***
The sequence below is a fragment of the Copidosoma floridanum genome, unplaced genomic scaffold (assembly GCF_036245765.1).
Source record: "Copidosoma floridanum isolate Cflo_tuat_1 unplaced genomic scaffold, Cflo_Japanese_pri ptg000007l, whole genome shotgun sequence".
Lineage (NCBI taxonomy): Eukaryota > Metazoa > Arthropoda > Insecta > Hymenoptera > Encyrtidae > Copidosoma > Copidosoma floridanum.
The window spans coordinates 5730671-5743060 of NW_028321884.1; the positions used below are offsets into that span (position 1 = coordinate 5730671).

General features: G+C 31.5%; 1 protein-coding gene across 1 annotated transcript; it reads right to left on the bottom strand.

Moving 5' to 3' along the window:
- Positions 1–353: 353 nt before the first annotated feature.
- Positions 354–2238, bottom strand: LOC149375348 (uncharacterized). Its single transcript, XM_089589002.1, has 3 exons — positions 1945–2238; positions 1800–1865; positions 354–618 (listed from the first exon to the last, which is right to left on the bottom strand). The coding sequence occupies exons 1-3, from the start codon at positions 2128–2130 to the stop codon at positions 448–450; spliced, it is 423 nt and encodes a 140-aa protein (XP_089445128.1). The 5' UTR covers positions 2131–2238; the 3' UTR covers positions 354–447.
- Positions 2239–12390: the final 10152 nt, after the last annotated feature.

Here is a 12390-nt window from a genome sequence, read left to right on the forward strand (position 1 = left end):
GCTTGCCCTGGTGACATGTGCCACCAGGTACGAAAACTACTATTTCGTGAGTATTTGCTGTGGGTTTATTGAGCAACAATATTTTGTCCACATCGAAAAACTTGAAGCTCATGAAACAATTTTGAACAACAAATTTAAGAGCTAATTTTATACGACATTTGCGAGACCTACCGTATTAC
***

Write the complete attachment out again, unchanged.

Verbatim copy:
The sequence below is a fragment of the Copidosoma floridanum genome, unplaced genomic scaffold (assembly GCF_036245765.1).
Source record: "Copidosoma floridanum isolate Cflo_tuat_1 unplaced genomic scaffold, Cflo_Japanese_pri ptg000007l, whole genome shotgun sequence".
Lineage (NCBI taxonomy): Eukaryota > Metazoa > Arthropoda > Insecta > Hymenoptera > Encyrtidae > Copidosoma > Copidosoma floridanum.
The window spans coordinates 5730671-5743060 of NW_028321884.1; the positions used below are offsets into that span (position 1 = coordinate 5730671).

General features: G+C 31.5%; 1 protein-coding gene across 1 annotated transcript; it reads right to left on the bottom strand.

Moving 5' to 3' along the window:
- Positions 1–353: 353 nt before the first annotated feature.
- Positions 354–2238, bottom strand: LOC149375348 (uncharacterized). Its single transcript, XM_089589002.1, has 3 exons — positions 1945–2238; positions 1800–1865; positions 354–618 (listed from the first exon to the last, which is right to left on the bottom strand). The coding sequence occupies exons 1-3, from the start codon at positions 2128–2130 to the stop codon at positions 448–450; spliced, it is 423 nt and encodes a 140-aa protein (XP_089445128.1). The 5' UTR covers positions 2131–2238; the 3' UTR covers positions 354–447.
- Positions 2239–12390: the final 10152 nt, after the last annotated feature.

Here is a 12390-nt window from a genome sequence, read left to right on the forward strand (position 1 = left end):
GCTTGCCCTGGTGACATGTGCCACCAGGTACGAAAACTACTATTTCGTGAGTATTTGCTGTGGGTTTATTGAGCAACAATATTTTGTCCACATCGAAAAACTTGAAGCTCATGAAACAATTTTGAACAACAAATTTAAGAGCTAATTTTATACGACATTTGCGAGACCTACCGTATTAC